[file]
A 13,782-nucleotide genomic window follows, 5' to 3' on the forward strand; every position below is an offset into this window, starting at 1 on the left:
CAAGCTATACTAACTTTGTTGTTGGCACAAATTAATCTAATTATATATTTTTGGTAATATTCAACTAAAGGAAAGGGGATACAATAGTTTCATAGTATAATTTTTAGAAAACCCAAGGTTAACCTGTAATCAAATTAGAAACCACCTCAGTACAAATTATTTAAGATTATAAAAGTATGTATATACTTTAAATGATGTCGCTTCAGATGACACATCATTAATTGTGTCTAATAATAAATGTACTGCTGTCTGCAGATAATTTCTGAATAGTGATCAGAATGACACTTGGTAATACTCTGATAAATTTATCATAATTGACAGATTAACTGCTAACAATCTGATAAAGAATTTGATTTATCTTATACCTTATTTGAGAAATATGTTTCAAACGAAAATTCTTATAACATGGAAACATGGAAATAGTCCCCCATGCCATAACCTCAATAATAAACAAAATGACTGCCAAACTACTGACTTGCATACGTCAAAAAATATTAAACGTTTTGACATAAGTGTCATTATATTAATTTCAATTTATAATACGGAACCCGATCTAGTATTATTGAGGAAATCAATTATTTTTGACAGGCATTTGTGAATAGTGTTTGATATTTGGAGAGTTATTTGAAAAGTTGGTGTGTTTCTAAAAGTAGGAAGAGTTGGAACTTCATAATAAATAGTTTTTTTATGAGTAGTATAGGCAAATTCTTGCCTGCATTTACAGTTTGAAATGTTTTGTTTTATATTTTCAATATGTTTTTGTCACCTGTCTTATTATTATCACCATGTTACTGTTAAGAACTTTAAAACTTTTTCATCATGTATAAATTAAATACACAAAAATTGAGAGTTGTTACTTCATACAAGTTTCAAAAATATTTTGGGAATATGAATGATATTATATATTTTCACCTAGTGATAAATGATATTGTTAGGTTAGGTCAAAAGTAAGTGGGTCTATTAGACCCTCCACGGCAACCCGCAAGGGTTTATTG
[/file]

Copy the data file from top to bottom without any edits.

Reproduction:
A 13,782-nucleotide genomic window follows, 5' to 3' on the forward strand; every position below is an offset into this window, starting at 1 on the left:
CAAGCTATACTAACTTTGTTGTTGGCACAAATTAATCTAATTATATATTTTTGGTAATATTCAACTAAAGGAAAGGGGATACAATAGTTTCATAGTATAATTTTTAGAAAACCCAAGGTTAACCTGTAATCAAATTAGAAACCACCTCAGTACAAATTATTTAAGATTATAAAAGTATGTATATACTTTAAATGATGTCGCTTCAGATGACACATCATTAATTGTGTCTAATAATAAATGTACTGCTGTCTGCAGATAATTTCTGAATAGTGATCAGAATGACACTTGGTAATACTCTGATAAATTTATCATAATTGACAGATTAACTGCTAACAATCTGATAAAGAATTTGATTTATCTTATACCTTATTTGAGAAATATGTTTCAAACGAAAATTCTTATAACATGGAAACATGGAAATAGTCCCCCATGCCATAACCTCAATAATAAACAAAATGACTGCCAAACTACTGACTTGCATACGTCAAAAAATATTAAACGTTTTGACATAAGTGTCATTATATTAATTTCAATTTATAATACGGAACCCGATCTAGTATTATTGAGGAAATCAATTATTTTTGACAGGCATTTGTGAATAGTGTTTGATATTTGGAGAGTTATTTGAAAAGTTGGTGTGTTTCTAAAAGTAGGAAGAGTTGGAACTTCATAATAAATAGTTTTTTTATGAGTAGTATAGGCAAATTCTTGCCTGCATTTACAGTTTGAAATGTTTTGTTTTATATTTTCAATATGTTTTTGTCACCTGTCTTATTATTATCACCATGTTACTGTTAAGAACTTTAAAACTTTTTCATCATGTATAAATTAAATACACAAAAATTGAGAGTTGTTACTTCATACAAGTTTCAAAAATATTTTGGGAATATGAATGATATTATATATTTTCACCTAGTGATAAATGATATTGTTAGGTTAGGTCAAAAGTAAGTGGGTCTATTAGACCCTCCACGGCAACCCGCAAGGGTTTATTG